Clutch Penn State homer sends Nittany Lions past Iowa baseball in Big Ten Tournament opener

Dargan Southard
Hawk Central

OMAHA — Keaton Anthony dropped his head and trudged forward as pivotal Penn State insurance sailed far over his head, deep into the right-field seats. The Hawkeyes' day to that point had already featured its fair share of issues. This one was by far the most crushing. 

For all that Iowa navigated through in Thursday's Big Ten Tournament opener, the Hawkeyes couldn't afford to absorb a hanging breaking ball to the league's most forceful hitter. Penn State catcher Matt Wood and his ridiculous power stats didn't miss this Duncan Davitt mistake. Once his sixth-inning, three-run homer finally landed just short of the right-field concourse, Iowa suddenly had a serious problem without much time to fix it.

Wood's deep blast propelled No. 6 seed Penn State to a 5-2 win over the third-seeded Hawkeyes at the newly named Charles Schwab Field Omaha. Iowa's at-large regional hopes likely can’t afford this stumble. And now, the Hawkeyes (33-18) need five wins in three days — including doubleheader sweeps on Saturday and Sunday — to emerge from Omaha with a guaranteed NCAA Tournament ticket.

"It wasn't our day," Iowa coach Rick Heller said. "We didn't play very well." 

When examining Iowa's recent conference tournament draws, this one seemed like the most winnable opener in some time. Penn State (26-27) sputtered to the No. 6 seed in the final regular-season weekend, while Iowa soared to a sweep. With ace Adam Mazur on the mound and a dud start out of the way, all ingredients were there for a victorious Iowa day.        

Iowa right-hander Adam Mazur delivers a pitch during the Hawkeyes' Big Ten Tournament game against Penn State Thursday at Charles Schwab Field Omaha.

Mazur, though, wasn't totally crisp — likely in part because he was fighting through back spasms, which Heller revealed midway through during an in-game interview with Big Ten Network. Still, the potential first-round MLB Draft pick and conference pitcher of the year required longer than usual to slice through a lineup, and his pitch count rocketed upward as a result. 

More:Iowa baseball's Adam Mazur named Big Ten pitcher of year; Keaton Anthony earns top freshman honors

He exited with Iowa only in a 2-1 hole, but still came out after needing 95 pitches to grunt through five frames. He achieved a starting pitcher's most basic objective this time of year — keep your team in the game — yet the earlier-than-normal move to the bullpen soon had its repercussions. 

"(The back issues) kind of just started up this morning," Mazur said. "But we have a great medical staff, and they were able to get me going and get me loose before the game. Just had to battle through it with it being tournament time. 

"You only really get one or two shots at this."   

The Nittany Lions delivered theirs in a frame that looked to be going nowhere. Davitt cruised through the first two sixth-inning hitters, then inexplicably plunked the nine-hole hitter and walked the leadoff man. That set the table for Wood, who walloped a 75-mph hanger as Penn State's dugout and bullpen broke out in jubilation.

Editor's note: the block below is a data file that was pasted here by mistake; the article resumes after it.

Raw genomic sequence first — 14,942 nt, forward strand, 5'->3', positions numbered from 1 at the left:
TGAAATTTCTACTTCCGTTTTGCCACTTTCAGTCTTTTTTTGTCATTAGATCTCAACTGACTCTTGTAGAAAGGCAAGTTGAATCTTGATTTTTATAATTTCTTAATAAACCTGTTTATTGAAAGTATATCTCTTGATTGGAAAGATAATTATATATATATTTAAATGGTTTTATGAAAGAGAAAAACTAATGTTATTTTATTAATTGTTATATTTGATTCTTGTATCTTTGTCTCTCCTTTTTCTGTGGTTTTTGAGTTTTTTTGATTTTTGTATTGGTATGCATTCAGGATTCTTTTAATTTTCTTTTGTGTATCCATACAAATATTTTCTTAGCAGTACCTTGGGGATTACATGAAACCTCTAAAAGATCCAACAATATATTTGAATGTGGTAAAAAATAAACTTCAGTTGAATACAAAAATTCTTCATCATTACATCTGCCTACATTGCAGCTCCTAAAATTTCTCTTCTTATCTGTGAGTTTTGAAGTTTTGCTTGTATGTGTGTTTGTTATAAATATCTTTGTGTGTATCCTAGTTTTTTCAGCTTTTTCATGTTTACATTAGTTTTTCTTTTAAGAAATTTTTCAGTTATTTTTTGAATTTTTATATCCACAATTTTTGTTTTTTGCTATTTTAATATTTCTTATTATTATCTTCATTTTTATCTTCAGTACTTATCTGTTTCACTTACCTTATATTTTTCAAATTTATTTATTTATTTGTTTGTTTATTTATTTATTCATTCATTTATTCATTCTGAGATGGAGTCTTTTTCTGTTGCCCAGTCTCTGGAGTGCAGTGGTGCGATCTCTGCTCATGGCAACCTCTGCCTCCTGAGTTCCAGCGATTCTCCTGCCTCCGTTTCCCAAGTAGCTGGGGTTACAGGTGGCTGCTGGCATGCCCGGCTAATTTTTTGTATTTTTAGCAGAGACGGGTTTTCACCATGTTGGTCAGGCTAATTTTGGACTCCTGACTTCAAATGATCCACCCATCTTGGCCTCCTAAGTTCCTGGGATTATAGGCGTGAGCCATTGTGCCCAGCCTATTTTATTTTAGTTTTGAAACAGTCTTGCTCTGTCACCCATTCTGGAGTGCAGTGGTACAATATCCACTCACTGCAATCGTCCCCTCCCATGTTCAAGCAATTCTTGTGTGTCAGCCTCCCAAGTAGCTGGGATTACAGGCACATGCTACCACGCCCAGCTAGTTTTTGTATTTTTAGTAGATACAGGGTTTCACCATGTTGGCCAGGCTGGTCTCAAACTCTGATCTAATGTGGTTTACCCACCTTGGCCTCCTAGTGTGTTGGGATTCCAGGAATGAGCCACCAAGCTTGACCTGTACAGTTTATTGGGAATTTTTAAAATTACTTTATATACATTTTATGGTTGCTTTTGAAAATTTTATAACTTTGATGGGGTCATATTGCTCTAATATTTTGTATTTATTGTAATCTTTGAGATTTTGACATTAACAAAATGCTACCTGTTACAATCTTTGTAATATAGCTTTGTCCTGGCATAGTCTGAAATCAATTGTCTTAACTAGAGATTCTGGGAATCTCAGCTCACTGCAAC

"That at bat, I feel like I really slowed myself down and got back to what made me successful this year," said Wood, who led the Big Ten with a .395 average and hit a staggering .413 during conference play. "I kind of had a feeling (Davitt) was going to go back to breaking ball there.

"And I didn't miss it."    

That dagger was equally effective considering what Iowa had (or hadn't) produced on the offensive end. 

Even with eight righties in the lineup, Iowa never got a good read on southpaw pitcher Tyler Shingledecker. He surrendered just one hit over 5 2/3 innings before giving way to reliever Travis Luensmann, who experienced similar success.

The Hawkeyes scraped across runs on a third-inning sacrifice fly from Kyle Huckstorf and another in the sixth when Izaya Fullard reached on a throwing error with two on. But the miniscule number in the hit column accentuated a morning full of frustrating at bats. The strike zone wasn't perfect, but neither was Iowa's offensive plan. 

This isn't a new issue. Over the Hawkeyes' last 53 innings in Omaha, which covers six games and three trips here, Iowa has mustered just eight runs with 29 hits and 53 strikeouts. The stadium formerly known as TD Ameritrade Park will never be a hitter's haven, but those struggles go well beyond any park dimensions.

"They were hitting their spots, getting borderline pitches," Fullard said. "I think that kind of affected us a little bit, but that's really not an excuse. We have to adjust. First time through the order, yeah, you can use that. But you have to learn the strike zone and make an adjustment. We didn't do that today. We just have to be better."    

Now the Hawkeyes are in survival mode beyond belief. They'll face Purdue at 9 a.m. Friday and will need to win two games Saturday and another Sunday morning to reach Sunday afternoon's title game. Their best pitcher has been spent.

Not an ideal situation at all.            

Dargan Southard covers Iowa and UNI athletics, recruiting and preps for the Des Moines Register, and the Iowa City Press-Citizen. Email him at or follow him on Twitter at @Dargan_Southard.